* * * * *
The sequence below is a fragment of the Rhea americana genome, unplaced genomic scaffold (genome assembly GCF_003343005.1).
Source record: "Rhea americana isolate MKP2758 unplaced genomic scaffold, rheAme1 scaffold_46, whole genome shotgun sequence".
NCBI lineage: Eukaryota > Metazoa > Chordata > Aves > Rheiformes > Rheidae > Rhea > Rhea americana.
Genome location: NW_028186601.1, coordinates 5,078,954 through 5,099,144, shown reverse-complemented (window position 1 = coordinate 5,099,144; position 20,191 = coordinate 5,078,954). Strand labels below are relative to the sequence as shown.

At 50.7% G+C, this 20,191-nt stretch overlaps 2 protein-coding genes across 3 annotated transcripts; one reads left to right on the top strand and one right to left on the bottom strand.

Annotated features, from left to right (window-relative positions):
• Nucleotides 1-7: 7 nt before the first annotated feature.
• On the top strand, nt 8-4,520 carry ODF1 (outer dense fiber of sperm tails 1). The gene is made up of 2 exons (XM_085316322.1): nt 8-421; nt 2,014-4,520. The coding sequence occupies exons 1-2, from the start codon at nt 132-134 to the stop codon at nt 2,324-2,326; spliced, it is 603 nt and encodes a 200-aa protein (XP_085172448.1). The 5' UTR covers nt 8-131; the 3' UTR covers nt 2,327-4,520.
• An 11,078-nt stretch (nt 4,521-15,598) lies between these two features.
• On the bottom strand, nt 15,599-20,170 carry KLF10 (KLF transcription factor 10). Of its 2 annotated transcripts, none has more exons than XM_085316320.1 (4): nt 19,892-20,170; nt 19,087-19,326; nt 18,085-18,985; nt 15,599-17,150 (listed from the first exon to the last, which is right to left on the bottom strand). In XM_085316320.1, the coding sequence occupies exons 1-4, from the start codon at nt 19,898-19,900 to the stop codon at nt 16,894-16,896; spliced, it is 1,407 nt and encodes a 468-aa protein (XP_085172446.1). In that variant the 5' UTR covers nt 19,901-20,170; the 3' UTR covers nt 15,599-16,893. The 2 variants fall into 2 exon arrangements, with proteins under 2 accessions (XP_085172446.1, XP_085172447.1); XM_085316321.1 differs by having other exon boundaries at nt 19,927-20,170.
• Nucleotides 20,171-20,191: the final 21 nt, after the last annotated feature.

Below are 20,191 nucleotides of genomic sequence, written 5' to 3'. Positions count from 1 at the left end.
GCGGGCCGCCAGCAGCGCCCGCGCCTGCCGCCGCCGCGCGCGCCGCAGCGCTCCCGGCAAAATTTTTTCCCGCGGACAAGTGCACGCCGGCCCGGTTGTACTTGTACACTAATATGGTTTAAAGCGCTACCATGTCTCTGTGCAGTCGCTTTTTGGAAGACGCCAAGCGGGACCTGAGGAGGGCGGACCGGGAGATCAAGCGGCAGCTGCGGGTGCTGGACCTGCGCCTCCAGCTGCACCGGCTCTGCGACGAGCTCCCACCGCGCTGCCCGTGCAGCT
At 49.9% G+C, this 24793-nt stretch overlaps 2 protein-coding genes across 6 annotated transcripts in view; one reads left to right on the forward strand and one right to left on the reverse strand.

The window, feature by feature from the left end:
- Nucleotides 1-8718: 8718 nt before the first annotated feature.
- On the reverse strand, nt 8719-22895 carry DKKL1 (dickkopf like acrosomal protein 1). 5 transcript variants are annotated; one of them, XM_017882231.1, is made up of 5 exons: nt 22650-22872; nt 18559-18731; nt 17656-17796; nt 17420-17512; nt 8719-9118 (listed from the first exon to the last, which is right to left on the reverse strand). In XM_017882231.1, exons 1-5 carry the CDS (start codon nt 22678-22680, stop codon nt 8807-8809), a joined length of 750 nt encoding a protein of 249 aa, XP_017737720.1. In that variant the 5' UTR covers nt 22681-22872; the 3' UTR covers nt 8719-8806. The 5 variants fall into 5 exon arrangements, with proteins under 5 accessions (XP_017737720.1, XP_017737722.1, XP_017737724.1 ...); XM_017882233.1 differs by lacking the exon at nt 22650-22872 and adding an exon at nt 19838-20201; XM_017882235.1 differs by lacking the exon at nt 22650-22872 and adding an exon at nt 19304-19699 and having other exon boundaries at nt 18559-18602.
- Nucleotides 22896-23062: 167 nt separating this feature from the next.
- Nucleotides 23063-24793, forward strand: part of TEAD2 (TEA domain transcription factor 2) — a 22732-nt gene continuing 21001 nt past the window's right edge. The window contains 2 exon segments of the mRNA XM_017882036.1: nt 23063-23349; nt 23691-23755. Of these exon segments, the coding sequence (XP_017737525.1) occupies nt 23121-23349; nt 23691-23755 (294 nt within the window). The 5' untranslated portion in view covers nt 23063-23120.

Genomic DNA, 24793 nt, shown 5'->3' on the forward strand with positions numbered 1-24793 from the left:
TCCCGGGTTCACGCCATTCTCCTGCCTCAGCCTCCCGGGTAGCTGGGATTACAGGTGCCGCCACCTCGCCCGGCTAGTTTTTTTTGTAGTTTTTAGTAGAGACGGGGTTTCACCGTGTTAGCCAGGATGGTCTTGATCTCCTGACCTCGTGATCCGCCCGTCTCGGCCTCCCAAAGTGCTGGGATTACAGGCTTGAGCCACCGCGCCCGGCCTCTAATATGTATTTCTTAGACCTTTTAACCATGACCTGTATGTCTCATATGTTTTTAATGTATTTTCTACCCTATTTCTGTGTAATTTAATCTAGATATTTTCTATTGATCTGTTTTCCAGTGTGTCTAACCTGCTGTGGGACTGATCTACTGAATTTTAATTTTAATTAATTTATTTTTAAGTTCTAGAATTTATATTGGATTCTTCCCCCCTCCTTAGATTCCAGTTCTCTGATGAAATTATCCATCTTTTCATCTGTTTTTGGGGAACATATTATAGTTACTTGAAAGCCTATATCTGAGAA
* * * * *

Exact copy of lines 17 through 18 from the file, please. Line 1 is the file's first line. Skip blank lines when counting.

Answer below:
- On the reverse strand, nt 8719-22895 carry DKKL1 (dickkopf like acrosomal protein 1). 5 transcript variants are annotated; one of them, XM_017882231.1, is made up of 5 exons: nt 22650-22872; nt 18559-18731; nt 17656-17796; nt 17420-17512; nt 8719-9118 (listed from the first exon to the last, which is right to left on the reverse strand). In XM_017882231.1, exons 1-5 carry the CDS (start codon nt 22678-22680, stop codon nt 8807-8809), a joined length of 750 nt encoding a protein of 249 aa, XP_017737720.1. In that variant the 5' UTR covers nt 22681-22872; the 3' UTR covers nt 8719-8806. The 5 variants fall into 5 exon arrangements, with proteins under 5 accessions (XP_017737720.1, XP_017737722.1, XP_017737724.1 ...); XM_017882233.1 differs by lacking the exon at nt 22650-22872 and adding an exon at nt 19838-20201; XM_017882235.1 differs by lacking the exon at nt 22650-22872 and adding an exon at nt 19304-19699 and having other exon boundaries at nt 18559-18602.
- Nucleotides 22896-23062: 167 nt separating this feature from the next.